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I am making a toy physics engine which works with floating point numbers which I call reals.

At present, I am using a typedef;

typedef float real;

This is so I can change the precision of the floating point values to doubles or long doubles, but obviously I have to recompile. I would like to be able to cleanly define the type of real at runtime, so that I can specify the precision via command-line or an intialization GUI interface.

I know typedef is determined at compile time, so I am wondering if anyone has any neat ideas.

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void*s, maybe...? –  Mateen Ulhaq Jun 16 '11 at 1:51
You could use runtime polymorphism if you set it up suitably and have a factory produce the desired concrete instance at runtime, but really... do you want this? First off, there's hardly any reason to use anything but doubles (especially on x64), and the overhead to make this runtime-configurable would be such a waste. –  Kerrek SB Jun 16 '11 at 1:52
Yeah I don't see how this is a good idea for anything beyond "It's cool what you can do." –  John Zwinck Jun 16 '11 at 1:54
Before you commit to anything, run some basic tests and compare the assembly. Chances are your floats are getting promoted to doubles right away anyway. And if you don't want long doubles (which you shouldn't because those can't use all those fancy floating point registers we have nowadays), then why anything but double? And if you need Dramatic Precision (which I doubt), you can always use something like mpfr for special situations... –  Kerrek SB Jun 16 '11 at 1:58
Yeah, I knew it was a silly idea and just followed the 'rule of cool', but I was interested if there was a way of switchign a type without having to do an inheritance hierarchy. Guess not. –  whalebiologist Jun 16 '11 at 2:57

2 Answers 2

up vote 2 down vote accepted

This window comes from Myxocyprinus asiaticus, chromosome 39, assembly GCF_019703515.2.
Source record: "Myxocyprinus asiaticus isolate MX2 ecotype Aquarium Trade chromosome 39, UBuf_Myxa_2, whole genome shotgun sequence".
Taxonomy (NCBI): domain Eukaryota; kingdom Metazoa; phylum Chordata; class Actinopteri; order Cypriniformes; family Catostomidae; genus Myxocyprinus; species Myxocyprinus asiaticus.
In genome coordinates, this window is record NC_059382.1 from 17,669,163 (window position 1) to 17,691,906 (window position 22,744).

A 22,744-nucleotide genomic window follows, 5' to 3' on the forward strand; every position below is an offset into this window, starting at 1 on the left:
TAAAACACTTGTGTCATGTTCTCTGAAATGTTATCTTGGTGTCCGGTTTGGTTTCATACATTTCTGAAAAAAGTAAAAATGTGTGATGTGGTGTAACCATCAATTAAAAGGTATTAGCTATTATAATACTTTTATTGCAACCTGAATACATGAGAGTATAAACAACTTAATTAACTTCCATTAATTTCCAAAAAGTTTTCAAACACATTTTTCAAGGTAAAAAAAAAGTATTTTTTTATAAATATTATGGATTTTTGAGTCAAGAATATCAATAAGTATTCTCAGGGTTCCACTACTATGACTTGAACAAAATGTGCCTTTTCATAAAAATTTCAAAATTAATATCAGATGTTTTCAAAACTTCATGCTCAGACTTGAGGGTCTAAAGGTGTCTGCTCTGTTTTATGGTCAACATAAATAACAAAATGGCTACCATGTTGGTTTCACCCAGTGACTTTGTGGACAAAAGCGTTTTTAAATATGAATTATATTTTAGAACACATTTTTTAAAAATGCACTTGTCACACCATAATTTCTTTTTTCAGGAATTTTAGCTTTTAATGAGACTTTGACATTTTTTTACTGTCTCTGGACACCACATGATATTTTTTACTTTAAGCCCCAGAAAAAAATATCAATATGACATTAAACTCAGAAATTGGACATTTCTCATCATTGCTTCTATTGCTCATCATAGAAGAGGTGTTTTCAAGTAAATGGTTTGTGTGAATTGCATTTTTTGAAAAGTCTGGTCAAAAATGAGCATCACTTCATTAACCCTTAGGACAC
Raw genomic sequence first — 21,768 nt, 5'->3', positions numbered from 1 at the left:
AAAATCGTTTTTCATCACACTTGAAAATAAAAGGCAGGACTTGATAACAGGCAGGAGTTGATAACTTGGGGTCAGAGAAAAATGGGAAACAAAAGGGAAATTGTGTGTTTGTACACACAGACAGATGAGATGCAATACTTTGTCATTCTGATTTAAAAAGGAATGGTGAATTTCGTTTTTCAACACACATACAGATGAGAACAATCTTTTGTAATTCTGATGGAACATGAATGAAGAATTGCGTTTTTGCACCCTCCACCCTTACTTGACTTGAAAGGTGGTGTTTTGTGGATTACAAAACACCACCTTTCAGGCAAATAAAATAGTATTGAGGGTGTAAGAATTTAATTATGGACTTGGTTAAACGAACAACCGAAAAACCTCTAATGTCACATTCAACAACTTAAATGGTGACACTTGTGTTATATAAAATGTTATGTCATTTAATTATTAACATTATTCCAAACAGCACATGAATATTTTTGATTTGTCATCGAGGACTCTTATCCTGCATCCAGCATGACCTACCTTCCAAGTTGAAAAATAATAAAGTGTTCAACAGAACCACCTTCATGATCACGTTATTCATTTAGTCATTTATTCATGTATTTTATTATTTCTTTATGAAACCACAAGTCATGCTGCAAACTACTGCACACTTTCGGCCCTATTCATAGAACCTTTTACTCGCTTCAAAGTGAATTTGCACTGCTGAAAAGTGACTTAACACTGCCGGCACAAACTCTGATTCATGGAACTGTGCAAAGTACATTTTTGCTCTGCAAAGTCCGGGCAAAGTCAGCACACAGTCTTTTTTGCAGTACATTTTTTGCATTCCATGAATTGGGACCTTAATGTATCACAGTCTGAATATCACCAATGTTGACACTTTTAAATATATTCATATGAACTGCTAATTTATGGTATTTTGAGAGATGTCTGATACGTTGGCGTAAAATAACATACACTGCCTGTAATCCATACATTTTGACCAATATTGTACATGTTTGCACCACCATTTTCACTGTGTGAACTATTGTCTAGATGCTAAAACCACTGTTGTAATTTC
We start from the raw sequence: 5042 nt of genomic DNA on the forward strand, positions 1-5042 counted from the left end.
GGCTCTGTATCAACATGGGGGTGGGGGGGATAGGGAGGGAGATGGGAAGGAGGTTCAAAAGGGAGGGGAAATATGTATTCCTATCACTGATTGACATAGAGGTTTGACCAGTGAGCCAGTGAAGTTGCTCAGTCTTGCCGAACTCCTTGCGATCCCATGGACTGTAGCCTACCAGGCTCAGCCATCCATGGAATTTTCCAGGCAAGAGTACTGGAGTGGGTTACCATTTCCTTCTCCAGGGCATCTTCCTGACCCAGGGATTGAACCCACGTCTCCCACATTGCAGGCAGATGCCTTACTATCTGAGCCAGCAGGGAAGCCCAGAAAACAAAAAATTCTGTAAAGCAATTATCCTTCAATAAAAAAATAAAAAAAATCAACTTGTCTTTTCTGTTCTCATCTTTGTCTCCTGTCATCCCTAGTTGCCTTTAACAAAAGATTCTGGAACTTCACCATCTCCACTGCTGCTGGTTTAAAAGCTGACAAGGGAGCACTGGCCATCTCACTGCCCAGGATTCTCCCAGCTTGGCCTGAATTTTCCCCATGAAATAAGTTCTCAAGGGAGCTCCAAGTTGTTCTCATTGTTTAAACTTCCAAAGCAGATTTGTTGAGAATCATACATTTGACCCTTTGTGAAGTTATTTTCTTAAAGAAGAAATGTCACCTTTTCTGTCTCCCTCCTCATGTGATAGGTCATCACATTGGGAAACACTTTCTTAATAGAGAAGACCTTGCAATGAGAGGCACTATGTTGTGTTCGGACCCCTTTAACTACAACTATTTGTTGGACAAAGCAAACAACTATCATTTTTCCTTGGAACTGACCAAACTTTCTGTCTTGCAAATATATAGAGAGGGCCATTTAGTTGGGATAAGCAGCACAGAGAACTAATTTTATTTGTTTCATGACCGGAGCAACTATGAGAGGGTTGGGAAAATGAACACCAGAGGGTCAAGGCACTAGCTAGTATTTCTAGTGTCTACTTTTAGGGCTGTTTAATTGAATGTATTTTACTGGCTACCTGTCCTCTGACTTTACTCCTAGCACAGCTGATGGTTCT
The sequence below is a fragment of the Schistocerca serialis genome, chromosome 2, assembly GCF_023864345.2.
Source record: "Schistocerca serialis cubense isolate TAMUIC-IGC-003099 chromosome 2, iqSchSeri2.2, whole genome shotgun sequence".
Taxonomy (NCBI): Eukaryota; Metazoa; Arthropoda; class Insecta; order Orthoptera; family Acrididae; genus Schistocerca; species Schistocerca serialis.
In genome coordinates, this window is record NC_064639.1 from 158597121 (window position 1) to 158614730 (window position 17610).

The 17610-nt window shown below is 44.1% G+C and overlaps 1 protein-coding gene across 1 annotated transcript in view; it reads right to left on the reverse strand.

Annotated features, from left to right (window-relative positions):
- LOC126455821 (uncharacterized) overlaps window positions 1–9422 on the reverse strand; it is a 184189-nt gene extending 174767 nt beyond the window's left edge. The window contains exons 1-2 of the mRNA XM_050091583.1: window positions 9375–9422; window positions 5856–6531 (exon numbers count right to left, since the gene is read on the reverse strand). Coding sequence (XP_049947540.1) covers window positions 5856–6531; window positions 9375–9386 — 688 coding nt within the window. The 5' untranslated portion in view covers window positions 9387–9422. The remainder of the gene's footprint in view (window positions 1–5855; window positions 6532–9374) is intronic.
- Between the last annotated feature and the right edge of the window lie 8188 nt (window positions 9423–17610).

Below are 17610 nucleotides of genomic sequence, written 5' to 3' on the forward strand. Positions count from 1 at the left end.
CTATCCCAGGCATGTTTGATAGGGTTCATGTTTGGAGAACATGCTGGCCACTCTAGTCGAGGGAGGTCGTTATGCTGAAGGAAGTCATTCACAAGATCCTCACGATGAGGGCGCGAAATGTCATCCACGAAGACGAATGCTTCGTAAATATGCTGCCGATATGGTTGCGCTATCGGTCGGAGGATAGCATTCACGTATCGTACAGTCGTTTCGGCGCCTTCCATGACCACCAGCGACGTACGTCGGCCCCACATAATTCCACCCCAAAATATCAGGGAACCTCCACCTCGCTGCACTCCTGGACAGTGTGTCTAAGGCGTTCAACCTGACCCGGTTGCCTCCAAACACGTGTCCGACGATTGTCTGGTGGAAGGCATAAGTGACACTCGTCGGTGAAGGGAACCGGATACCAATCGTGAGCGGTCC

A float uses less memory than a double and is less precise.

BUT, there is only one set of math libraries and it is double based. All floats get converted to double for calculations and then must be cast back to float.

Just use doubles.

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Thanks. I'll just use MPFR if I get desperate! –  whalebiologist Jun 16 '11 at 2:57
@Cpt Ahab: You are certainly welcome to use MPFR for perfect precision, but would you mind sharing with us how you need that sort of precision in a physics engine? I was always under the impression that those things don't really depend all that much on precision (in fact, they often call for fixed-, not floating point arithmetic!!), so I'd be very curious to hear what you're doing! –  Kerrek SB Jun 16 '11 at 10:42

As @Kerrek SB points out, I'm not sure there's that much advantage to using floats over doubles.

I can't say definitively without seeing your code, but you might be able to do what you want with templates.

template <typename T>
T Crunch1(T rhs)
    // do something with 'rhs' and return the result
template <typename T>
T Crunch2(T lhs, T rhs)
    // do something with 'lhs' & 'rhs' and return the result

This is still compile-time rather than runtime polymorphism but may be the closest thing to what you want.

And, you could create a series of plugins (one for each desired precision) and select that at runtime the way you suggest. Each plugin would be an instantiation of the template code for a particular precision. The combination of templates and a plugin architecture would give you the flexibility you want without the code duplication that you're obviously trying to avoid.

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This is almost no different from just using the typedef... but you could now make those templated guys derived classes of some virtual base class. Supposing that all your code is formally the same, that would be the way to write it... oh well. –  Kerrek SB Jun 16 '11 at 2:29
Templates are an alternate form of inheritance -- the chief advantage being that their use is checked at compile time (which avoids the possibility of a number of errors). I'm not sure I see the advantage of inheriting the templates from a base class ... or are you talking about the template parameters? –  David Jun 16 '11 at 3:18
I was thinking of type erasure, the classical marriage of runtime and compile time polymorphism :-) –  Kerrek SB Jun 16 '11 at 10:40

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